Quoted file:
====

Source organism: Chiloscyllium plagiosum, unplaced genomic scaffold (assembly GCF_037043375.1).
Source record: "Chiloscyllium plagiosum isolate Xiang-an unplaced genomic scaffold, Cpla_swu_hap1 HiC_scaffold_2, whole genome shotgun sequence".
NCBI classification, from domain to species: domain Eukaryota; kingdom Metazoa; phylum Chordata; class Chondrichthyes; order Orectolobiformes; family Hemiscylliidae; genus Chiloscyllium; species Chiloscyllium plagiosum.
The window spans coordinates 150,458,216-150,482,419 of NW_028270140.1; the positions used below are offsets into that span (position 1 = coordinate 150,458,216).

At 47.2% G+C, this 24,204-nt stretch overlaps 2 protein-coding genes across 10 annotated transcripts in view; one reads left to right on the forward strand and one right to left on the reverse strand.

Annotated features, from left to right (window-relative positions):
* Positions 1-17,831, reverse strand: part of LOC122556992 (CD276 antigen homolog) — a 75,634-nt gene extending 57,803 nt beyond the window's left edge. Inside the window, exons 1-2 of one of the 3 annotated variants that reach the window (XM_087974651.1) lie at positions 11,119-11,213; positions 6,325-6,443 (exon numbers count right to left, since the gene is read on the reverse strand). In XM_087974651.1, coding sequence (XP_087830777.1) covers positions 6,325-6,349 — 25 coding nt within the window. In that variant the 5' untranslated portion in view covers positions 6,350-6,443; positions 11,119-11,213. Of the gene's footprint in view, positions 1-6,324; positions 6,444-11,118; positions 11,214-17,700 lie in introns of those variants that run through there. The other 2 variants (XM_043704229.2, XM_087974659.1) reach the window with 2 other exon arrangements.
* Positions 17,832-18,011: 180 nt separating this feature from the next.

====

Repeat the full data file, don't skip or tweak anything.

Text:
Source organism: Chiloscyllium plagiosum, unplaced genomic scaffold (assembly GCF_037043375.1).
Source record: "Chiloscyllium plagiosum isolate Xiang-an unplaced genomic scaffold, Cpla_swu_hap1 HiC_scaffold_2, whole genome shotgun sequence".
NCBI classification, from domain to species: domain Eukaryota; kingdom Metazoa; phylum Chordata; class Chondrichthyes; order Orectolobiformes; family Hemiscylliidae; genus Chiloscyllium; species Chiloscyllium plagiosum.
The window spans coordinates 150,458,216-150,482,419 of NW_028270140.1; the positions used below are offsets into that span (position 1 = coordinate 150,458,216).

At 47.2% G+C, this 24,204-nt stretch overlaps 2 protein-coding genes across 10 annotated transcripts in view; one reads left to right on the forward strand and one right to left on the reverse strand.

Annotated features, from left to right (window-relative positions):
* Positions 1-17,831, reverse strand: part of LOC122556992 (CD276 antigen homolog) — a 75,634-nt gene extending 57,803 nt beyond the window's left edge. Inside the window, exons 1-2 of one of the 3 annotated variants that reach the window (XM_087974651.1) lie at positions 11,119-11,213; positions 6,325-6,443 (exon numbers count right to left, since the gene is read on the reverse strand). In XM_087974651.1, coding sequence (XP_087830777.1) covers positions 6,325-6,349 — 25 coding nt within the window. In that variant the 5' untranslated portion in view covers positions 6,350-6,443; positions 11,119-11,213. Of the gene's footprint in view, positions 1-6,324; positions 6,444-11,118; positions 11,214-17,700 lie in introns of those variants that run through there. The other 2 variants (XM_043704229.2, XM_087974659.1) reach the window with 2 other exon arrangements.
* Positions 17,832-18,011: 180 nt separating this feature from the next.